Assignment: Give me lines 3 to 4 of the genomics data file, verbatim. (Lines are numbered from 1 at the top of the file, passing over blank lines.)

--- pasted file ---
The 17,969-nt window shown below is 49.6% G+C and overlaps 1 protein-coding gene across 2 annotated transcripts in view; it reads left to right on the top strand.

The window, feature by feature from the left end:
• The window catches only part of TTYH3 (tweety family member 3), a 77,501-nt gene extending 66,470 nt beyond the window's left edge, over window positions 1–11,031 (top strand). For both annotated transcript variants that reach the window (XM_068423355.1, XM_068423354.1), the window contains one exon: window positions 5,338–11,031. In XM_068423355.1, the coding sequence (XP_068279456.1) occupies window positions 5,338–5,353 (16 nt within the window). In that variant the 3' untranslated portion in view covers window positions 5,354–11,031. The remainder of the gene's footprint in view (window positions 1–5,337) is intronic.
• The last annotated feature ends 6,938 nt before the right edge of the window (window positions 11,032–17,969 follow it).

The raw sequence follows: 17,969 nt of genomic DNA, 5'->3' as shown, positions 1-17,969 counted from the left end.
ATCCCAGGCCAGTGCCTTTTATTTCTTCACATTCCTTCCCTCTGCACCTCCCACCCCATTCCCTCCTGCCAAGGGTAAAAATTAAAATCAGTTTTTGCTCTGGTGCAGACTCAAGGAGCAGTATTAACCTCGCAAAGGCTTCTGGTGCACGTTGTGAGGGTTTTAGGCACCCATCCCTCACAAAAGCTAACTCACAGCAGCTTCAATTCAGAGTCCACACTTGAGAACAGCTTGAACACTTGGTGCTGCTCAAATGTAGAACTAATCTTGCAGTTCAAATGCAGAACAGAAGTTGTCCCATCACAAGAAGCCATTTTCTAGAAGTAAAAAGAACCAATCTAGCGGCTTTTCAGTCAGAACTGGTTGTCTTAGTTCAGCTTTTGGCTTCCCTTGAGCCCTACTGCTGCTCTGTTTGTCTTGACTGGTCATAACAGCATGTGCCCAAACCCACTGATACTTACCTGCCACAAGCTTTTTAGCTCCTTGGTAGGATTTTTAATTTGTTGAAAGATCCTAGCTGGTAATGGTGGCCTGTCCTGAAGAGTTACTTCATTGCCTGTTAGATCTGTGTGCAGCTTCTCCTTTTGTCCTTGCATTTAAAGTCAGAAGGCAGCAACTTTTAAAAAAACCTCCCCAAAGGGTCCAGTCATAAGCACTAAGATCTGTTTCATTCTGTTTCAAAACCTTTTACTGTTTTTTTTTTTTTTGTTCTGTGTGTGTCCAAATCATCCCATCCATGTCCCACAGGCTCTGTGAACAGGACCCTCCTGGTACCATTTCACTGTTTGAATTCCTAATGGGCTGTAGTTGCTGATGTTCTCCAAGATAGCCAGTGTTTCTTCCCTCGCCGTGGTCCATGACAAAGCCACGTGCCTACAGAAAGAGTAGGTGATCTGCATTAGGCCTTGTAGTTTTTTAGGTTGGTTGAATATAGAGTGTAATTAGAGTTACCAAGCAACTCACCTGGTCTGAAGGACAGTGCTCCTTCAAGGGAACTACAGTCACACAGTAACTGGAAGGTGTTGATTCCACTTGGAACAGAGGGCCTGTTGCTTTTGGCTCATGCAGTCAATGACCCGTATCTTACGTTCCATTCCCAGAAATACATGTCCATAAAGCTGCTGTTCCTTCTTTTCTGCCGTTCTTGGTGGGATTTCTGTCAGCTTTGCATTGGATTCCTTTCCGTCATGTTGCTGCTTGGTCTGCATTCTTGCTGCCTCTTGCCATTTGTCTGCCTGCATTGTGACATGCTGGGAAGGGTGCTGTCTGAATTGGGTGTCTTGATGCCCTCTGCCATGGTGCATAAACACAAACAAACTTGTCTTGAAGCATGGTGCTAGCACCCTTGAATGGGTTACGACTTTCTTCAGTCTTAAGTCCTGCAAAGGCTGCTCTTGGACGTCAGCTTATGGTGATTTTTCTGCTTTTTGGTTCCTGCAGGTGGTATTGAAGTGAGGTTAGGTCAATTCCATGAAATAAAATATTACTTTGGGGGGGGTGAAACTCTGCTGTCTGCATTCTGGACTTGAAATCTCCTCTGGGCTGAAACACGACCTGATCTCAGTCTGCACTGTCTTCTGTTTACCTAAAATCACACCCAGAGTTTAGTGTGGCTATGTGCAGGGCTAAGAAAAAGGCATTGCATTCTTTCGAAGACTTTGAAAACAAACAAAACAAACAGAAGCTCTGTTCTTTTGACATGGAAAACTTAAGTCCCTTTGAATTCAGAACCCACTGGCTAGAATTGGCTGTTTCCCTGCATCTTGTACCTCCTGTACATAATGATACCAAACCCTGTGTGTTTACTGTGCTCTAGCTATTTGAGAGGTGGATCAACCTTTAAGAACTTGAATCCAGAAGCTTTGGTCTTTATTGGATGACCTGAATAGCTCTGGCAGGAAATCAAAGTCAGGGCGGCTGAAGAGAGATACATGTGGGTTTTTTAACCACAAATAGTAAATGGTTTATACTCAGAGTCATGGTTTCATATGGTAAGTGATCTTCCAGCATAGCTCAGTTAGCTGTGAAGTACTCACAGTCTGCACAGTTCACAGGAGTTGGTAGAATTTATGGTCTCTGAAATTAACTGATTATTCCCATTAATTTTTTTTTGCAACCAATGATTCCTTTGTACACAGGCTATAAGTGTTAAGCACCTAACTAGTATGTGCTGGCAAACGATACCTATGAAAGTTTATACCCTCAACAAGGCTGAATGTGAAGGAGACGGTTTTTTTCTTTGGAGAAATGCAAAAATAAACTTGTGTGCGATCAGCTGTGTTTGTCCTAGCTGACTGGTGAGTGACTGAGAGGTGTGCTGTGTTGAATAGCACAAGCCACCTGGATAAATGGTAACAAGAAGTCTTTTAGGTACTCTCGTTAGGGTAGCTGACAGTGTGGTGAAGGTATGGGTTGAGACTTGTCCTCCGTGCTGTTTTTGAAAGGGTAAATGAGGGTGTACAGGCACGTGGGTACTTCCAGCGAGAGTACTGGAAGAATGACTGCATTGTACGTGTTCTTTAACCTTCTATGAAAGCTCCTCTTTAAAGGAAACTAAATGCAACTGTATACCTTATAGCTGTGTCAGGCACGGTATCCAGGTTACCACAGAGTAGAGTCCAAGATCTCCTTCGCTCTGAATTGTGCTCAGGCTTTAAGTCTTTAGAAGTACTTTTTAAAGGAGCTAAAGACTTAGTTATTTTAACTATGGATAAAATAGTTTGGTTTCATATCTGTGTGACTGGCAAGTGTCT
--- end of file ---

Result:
• The window catches only part of TTYH3 (tweety family member 3), a 77,501-nt gene extending 66,470 nt beyond the window's left edge, over window positions 1–11,031 (top strand). For both annotated transcript variants that reach the window (XM_068423355.1, XM_068423354.1), the window contains one exon: window positions 5,338–11,031. In XM_068423355.1, the coding sequence (XP_068279456.1) occupies window positions 5,338–5,353 (16 nt within the window). In that variant the 3' untranslated portion in view covers window positions 5,354–11,031. The remainder of the gene's footprint in view (window positions 1–5,337) is intronic.
• The last annotated feature ends 6,938 nt before the right edge of the window (window positions 11,032–17,969 follow it).